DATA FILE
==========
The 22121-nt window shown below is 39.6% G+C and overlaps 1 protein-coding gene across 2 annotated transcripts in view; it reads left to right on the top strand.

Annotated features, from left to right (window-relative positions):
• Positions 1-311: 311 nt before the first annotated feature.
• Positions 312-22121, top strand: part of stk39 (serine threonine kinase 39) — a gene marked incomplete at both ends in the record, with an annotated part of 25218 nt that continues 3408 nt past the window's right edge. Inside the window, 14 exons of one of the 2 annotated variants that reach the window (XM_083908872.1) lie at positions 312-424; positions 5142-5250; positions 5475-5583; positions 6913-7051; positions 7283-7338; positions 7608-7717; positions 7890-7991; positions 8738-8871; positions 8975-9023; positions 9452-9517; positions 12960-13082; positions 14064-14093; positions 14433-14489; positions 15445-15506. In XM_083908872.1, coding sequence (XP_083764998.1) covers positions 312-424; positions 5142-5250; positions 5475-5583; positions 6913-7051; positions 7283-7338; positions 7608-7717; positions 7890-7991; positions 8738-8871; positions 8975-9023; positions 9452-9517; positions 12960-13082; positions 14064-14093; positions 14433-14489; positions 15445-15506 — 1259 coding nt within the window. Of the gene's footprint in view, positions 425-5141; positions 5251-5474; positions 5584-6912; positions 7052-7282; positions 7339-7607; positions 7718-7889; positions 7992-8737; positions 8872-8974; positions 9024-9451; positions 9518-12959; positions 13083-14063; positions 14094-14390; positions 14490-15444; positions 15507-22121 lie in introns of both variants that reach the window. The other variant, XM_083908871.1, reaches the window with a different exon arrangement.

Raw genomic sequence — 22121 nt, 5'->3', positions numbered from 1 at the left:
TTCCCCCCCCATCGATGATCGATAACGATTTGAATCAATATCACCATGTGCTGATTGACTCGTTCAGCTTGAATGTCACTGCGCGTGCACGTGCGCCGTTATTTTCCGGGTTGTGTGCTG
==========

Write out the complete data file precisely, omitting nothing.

The 22121-nt window shown below is 39.6% G+C and overlaps 1 protein-coding gene across 2 annotated transcripts in view; it reads left to right on the top strand.

Annotated features, from left to right (window-relative positions):
• Positions 1-311: 311 nt before the first annotated feature.
• Positions 312-22121, top strand: part of stk39 (serine threonine kinase 39) — a gene marked incomplete at both ends in the record, with an annotated part of 25218 nt that continues 3408 nt past the window's right edge. Inside the window, 14 exons of one of the 2 annotated variants that reach the window (XM_083908872.1) lie at positions 312-424; positions 5142-5250; positions 5475-5583; positions 6913-7051; positions 7283-7338; positions 7608-7717; positions 7890-7991; positions 8738-8871; positions 8975-9023; positions 9452-9517; positions 12960-13082; positions 14064-14093; positions 14433-14489; positions 15445-15506. In XM_083908872.1, coding sequence (XP_083764998.1) covers positions 312-424; positions 5142-5250; positions 5475-5583; positions 6913-7051; positions 7283-7338; positions 7608-7717; positions 7890-7991; positions 8738-8871; positions 8975-9023; positions 9452-9517; positions 12960-13082; positions 14064-14093; positions 14433-14489; positions 15445-15506 — 1259 coding nt within the window. Of the gene's footprint in view, positions 425-5141; positions 5251-5474; positions 5584-6912; positions 7052-7282; positions 7339-7607; positions 7718-7889; positions 7992-8737; positions 8872-8974; positions 9024-9451; positions 9518-12959; positions 13083-14063; positions 14094-14390; positions 14490-15444; positions 15507-22121 lie in introns of both variants that reach the window. The other variant, XM_083908871.1, reaches the window with a different exon arrangement.

Raw genomic sequence — 22121 nt, 5'->3', positions numbered from 1 at the left:
TTCCCCCCCCATCGATGATCGATAACGATTTGAATCAATATCACCATGTGCTGATTGACTCGTTCAGCTTGAATGTCACTGCGCGTGCACGTGCGCCGTTATTTTCCGGGTTGTGTGCTG